Design of biochemical pattern forming systems from minimal motifs
Self-organized concentration patterns are crucial for the development and function of organisms on all levels. However, there is a large gap of knowledge on how different molecular features determine the emergence of patterns. Systematic design on the molecular level requires understanding of the underlying principles and the role of specific molecular features.
In this paper, we approach the task of modular engineering of protein pattern formation in a novel approach, based on our combined experience in both, in vitro reconstitution and in silico theoretical analysis of pattern-forming protein networks.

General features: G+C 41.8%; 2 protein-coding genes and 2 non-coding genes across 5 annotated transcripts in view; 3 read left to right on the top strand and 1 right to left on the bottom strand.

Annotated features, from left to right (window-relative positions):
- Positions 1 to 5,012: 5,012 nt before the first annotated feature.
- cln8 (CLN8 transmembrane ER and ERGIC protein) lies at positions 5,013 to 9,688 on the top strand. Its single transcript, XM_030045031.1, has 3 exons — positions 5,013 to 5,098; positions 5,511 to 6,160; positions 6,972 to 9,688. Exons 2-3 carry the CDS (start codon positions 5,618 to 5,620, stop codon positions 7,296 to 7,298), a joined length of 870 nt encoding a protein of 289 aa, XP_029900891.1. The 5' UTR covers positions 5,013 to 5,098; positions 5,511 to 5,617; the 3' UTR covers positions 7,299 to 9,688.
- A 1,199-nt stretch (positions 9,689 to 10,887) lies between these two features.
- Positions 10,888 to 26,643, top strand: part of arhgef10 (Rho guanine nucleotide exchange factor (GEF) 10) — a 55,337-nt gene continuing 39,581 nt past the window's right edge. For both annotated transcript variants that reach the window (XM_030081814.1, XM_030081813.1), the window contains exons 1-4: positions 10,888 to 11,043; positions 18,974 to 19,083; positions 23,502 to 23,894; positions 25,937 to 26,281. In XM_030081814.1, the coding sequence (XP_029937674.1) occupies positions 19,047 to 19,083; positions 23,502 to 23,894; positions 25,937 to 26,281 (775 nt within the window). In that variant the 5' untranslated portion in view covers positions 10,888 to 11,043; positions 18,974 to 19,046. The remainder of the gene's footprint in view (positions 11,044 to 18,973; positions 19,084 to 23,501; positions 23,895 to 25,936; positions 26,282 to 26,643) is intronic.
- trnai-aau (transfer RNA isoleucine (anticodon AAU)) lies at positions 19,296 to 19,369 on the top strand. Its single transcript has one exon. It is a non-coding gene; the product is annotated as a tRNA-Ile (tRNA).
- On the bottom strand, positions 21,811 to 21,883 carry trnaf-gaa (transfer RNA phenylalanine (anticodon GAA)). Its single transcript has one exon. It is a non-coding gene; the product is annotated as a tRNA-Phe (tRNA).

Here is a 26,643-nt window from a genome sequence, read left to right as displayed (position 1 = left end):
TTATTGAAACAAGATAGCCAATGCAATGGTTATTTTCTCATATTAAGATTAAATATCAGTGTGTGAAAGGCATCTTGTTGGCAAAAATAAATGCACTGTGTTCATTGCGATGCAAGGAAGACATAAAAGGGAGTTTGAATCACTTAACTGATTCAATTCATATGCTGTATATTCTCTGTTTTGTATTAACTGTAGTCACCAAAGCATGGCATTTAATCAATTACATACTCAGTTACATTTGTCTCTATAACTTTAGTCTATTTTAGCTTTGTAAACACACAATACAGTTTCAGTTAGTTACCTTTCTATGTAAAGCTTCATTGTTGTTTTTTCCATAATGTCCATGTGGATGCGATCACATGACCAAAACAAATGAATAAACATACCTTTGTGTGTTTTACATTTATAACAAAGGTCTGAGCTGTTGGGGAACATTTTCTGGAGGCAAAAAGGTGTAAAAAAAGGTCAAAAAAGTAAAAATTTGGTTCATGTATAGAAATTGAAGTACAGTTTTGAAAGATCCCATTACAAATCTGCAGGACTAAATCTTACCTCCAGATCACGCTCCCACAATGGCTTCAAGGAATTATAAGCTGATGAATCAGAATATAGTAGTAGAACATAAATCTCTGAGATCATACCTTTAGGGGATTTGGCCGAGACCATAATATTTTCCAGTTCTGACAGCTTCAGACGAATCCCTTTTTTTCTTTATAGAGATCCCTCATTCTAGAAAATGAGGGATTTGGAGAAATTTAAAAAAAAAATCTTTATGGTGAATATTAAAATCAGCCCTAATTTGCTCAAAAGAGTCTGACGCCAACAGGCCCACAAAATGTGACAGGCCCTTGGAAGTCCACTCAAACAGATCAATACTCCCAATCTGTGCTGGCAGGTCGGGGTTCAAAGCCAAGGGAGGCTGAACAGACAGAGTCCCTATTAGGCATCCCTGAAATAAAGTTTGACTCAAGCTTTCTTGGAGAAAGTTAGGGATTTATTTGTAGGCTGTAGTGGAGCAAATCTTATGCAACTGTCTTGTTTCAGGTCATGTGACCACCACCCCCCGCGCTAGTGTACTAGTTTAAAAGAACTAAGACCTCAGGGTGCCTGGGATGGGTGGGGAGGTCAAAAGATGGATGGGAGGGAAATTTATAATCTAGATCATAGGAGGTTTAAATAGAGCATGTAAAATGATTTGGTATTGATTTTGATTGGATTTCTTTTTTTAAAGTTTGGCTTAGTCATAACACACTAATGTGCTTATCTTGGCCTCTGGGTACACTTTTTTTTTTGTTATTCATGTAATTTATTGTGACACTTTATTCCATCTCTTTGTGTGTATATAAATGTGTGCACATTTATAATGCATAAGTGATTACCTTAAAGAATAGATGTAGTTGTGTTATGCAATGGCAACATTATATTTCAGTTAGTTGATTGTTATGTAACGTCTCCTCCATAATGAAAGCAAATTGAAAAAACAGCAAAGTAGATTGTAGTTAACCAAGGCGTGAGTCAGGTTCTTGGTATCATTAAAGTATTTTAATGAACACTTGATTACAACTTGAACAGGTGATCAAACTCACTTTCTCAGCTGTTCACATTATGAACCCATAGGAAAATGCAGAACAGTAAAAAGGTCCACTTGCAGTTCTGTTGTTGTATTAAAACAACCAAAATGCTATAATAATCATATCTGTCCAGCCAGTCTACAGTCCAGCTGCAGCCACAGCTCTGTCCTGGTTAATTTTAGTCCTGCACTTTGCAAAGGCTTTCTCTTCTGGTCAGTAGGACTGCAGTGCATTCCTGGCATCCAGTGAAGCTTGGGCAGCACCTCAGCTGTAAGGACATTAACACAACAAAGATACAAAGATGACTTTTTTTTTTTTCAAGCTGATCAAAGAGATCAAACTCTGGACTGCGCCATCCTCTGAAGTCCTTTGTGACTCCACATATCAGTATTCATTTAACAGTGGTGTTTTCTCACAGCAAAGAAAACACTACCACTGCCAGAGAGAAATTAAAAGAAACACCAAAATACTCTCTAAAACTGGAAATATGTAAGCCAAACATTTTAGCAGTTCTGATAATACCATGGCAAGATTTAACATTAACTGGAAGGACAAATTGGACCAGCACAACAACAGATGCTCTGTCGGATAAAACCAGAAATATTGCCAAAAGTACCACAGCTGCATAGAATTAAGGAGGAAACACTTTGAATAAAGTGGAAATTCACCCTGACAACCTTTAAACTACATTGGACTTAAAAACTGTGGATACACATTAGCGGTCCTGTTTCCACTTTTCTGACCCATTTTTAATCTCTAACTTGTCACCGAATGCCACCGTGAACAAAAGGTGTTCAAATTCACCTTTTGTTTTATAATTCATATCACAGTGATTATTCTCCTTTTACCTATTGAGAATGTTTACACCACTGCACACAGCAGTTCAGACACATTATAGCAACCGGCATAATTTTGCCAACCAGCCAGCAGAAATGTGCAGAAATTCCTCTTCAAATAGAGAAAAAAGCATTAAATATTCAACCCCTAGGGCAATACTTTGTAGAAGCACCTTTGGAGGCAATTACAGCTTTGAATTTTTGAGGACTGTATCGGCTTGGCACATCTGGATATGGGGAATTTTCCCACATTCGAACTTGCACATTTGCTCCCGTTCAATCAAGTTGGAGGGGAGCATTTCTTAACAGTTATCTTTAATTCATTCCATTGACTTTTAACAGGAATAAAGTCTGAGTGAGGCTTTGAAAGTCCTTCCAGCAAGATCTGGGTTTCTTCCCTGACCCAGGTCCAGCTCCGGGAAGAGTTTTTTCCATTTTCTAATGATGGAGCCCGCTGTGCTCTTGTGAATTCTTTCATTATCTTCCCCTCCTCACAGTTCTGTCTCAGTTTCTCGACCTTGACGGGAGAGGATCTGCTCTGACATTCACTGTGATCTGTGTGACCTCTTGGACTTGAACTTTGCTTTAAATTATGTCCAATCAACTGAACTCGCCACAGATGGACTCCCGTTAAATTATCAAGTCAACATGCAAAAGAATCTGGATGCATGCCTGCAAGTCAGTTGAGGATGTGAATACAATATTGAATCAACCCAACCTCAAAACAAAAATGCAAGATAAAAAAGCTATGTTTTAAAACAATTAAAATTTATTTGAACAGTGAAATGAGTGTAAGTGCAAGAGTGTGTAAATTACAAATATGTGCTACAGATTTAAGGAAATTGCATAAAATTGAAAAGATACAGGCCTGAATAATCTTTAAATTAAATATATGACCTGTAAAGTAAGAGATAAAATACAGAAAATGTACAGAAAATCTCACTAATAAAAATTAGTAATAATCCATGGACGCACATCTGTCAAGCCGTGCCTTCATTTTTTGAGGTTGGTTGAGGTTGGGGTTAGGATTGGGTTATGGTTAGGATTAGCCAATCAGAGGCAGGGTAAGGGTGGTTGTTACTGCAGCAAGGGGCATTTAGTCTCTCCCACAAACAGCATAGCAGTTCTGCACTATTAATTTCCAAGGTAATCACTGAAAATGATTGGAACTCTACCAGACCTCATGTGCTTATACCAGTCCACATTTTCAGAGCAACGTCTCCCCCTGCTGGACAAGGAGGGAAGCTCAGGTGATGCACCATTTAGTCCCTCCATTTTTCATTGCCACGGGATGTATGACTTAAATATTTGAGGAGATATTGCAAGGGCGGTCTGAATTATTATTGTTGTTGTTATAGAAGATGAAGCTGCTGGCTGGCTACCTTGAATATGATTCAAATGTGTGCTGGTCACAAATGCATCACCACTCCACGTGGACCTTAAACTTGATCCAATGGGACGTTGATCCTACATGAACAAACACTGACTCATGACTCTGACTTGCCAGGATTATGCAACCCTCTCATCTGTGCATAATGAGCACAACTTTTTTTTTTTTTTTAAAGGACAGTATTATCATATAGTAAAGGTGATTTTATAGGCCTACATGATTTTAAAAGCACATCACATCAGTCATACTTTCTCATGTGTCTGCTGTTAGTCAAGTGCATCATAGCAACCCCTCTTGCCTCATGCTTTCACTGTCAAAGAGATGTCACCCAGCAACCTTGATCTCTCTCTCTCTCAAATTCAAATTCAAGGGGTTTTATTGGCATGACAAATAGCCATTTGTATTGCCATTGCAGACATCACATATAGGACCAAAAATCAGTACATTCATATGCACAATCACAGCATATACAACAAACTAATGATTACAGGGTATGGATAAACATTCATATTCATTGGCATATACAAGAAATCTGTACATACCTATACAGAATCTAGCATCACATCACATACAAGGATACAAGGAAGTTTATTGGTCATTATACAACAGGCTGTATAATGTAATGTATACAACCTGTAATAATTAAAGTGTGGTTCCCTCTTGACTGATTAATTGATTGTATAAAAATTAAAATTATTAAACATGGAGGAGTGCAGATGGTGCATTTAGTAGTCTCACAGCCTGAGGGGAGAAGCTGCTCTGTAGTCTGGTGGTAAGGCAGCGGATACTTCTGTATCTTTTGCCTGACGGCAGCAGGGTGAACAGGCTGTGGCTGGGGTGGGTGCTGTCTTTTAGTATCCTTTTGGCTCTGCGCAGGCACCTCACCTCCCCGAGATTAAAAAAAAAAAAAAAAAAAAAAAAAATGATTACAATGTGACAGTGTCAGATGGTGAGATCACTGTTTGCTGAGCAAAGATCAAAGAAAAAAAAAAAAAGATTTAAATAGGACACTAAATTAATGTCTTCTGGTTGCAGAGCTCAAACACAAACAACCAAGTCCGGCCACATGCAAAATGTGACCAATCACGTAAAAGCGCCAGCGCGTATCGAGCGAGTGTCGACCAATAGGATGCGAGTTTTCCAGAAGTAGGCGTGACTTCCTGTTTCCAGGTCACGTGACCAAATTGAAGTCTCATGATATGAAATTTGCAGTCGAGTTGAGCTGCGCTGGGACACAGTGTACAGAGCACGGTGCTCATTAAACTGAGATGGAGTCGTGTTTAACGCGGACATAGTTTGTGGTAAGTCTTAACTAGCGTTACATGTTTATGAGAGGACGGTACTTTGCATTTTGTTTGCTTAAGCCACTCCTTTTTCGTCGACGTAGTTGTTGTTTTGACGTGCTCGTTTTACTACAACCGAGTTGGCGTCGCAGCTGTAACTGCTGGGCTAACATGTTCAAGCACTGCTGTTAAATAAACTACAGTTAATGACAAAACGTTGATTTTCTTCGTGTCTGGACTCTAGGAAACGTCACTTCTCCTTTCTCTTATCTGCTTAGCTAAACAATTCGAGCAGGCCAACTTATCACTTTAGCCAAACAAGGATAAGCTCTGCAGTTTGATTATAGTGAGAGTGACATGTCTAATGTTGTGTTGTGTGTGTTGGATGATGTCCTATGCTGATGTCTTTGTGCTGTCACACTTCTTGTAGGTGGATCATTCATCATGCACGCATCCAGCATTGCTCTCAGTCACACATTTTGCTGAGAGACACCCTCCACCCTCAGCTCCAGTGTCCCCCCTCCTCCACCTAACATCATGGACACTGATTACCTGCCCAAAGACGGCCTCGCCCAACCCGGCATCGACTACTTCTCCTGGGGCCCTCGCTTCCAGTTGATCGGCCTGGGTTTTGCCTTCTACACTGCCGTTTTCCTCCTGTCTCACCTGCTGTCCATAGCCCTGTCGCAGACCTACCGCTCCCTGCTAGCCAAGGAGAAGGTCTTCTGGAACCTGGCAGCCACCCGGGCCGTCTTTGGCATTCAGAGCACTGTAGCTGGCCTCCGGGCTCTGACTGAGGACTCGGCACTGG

Using the two-protein MinDE system from Escherichia coli as a starting point, we reduce the catalytic unit of MinE to a minimal, 19 amino acid peptide. This catalytic unit is unable to form patterns with MinD by itself, but pattern formation can be rescued in combination with either an artificial dimerization or membrane-targeting module, or both. Thus, we supply a modular reaction-diffusion toolkit in which the individual functions of our MinE substitute can be directly related to specific outcomes of the self-organization assay. Furthermore, analysis of our mathematical model reveals that the mechanisms between recombination-driven pattern formation and recruitment-driven pattern formation are different and that in vivo, the recruitment-driven mechanism is likely dominant.